Find a Cure for Fragile X

CHICOPEE, Mass. (Mass Appeal) It’s a rare disease with no cure that anywhere between ten-thousand and one-hundred-thousand people in the United States … and some people don’t even know they have it. Denise Devine and Sean Barry told us about Fragile X syndrome and how we can raise money and awareness for it.

Fragile X Wine Tasting
Sunday, September 7th
5:00PM to 7:00PM
Courtyard by Marriott – 423 Russell Street, Hadley

Fragile X Syndrome

Fragile X syndrome (FXS) is a genetic condition that causes intellectual disability, behavioral and learning challenges and various physical characteristics. Though FXS occurs in both genders, males are more frequently affected than females, and generally with greater severity.

Features of Fragile X Syndrome in Males:

  • The majority of males with fragile X syndrome demonstrate significant intellectual disability (formerly referred to as “mental retardation”). Disabilities in FXS include a range from moderate learning disabilities to more severe intellectual disabilities.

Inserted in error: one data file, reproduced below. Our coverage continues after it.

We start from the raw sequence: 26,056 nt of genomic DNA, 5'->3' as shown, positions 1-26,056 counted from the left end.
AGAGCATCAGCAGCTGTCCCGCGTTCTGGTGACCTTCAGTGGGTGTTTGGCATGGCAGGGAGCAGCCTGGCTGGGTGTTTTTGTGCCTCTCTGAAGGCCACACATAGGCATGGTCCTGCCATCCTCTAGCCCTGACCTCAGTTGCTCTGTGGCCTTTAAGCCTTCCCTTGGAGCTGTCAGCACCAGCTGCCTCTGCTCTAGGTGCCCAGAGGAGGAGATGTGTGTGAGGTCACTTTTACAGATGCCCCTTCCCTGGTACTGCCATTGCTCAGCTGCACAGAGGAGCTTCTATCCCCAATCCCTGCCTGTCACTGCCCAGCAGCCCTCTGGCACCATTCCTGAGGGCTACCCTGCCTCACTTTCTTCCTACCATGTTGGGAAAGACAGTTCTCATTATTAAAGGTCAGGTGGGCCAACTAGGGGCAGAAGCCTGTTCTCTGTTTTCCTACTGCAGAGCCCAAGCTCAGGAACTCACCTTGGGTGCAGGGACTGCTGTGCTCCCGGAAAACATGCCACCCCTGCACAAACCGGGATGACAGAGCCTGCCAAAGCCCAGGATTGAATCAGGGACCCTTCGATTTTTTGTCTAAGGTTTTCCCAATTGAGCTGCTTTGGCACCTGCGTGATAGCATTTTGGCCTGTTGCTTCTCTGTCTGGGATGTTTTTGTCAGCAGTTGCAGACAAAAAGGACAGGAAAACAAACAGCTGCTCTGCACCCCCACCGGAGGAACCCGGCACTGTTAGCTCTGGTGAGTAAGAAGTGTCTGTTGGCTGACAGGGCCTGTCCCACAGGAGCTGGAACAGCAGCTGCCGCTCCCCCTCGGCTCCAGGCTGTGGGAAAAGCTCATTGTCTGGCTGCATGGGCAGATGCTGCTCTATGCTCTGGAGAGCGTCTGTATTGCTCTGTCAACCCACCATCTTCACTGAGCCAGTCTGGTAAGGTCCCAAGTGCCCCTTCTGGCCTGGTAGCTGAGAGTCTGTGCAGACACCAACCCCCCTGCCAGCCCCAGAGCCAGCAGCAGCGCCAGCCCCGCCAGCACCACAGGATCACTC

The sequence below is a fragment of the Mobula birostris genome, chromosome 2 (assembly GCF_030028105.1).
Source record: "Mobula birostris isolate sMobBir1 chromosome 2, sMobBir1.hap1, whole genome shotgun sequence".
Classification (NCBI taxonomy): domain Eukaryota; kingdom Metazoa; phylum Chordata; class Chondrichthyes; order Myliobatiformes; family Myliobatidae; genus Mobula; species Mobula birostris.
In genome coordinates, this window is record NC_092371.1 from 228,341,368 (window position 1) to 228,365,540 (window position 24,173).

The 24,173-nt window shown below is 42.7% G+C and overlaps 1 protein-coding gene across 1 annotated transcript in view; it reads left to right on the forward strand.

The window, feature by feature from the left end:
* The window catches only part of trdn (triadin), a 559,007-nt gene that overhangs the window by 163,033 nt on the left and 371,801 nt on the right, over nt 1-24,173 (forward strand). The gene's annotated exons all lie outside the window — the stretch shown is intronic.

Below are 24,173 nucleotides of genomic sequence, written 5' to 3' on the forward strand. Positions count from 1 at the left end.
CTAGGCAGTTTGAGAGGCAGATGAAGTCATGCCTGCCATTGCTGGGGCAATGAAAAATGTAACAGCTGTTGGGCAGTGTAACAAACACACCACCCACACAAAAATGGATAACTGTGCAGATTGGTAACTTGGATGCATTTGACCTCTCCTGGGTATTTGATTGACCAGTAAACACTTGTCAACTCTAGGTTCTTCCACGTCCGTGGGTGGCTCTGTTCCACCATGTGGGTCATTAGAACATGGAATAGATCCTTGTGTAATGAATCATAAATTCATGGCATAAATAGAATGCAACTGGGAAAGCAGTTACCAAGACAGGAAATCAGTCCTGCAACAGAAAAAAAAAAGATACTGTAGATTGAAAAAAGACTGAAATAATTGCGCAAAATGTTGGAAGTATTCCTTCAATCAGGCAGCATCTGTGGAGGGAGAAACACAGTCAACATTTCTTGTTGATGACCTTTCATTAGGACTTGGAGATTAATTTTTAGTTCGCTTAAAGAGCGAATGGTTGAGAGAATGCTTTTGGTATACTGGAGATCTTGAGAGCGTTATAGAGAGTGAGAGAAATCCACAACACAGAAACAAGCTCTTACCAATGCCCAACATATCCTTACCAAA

• Physical features may include large ears, long face, soft skin and large testicles (called “macroorchidism”) in post-pubertal males. Connective tissue problems may include ear infections, flat feet, high arched palate, double-jointed fingers and hyper-flexible joints.
  • Behavioral characteristics can include ADD, ADHD, autism and autistic behaviors, social anxiety, hand-biting and/or flapping, poor eye contact, sensory disorders and increased risk for aggression.
  • No one individual will have all the features of FXS, and some features, such as a long face and macroorchidism, are more common after puberty.

Features of Fragile X Syndrome in Females:

  • The characteristics seen in males can also be seen in females, though females often have milder intellectual disability and a milder presentation of the syndrome’s behavioral and physical features.
  • About one-third of females with FXS have a significant intellectual disability.
  • Others may have moderate or mild learning disabilities, emotional/mental health issues, general anxiety and/or social anxiety.
  • A small percentage of females who have the full mutation of the FMR1 Gene that causes FXS will have no apparent signs of the condition—intellectual, behavioral or physical. These females are often identified only after another family member has been diagnosed.
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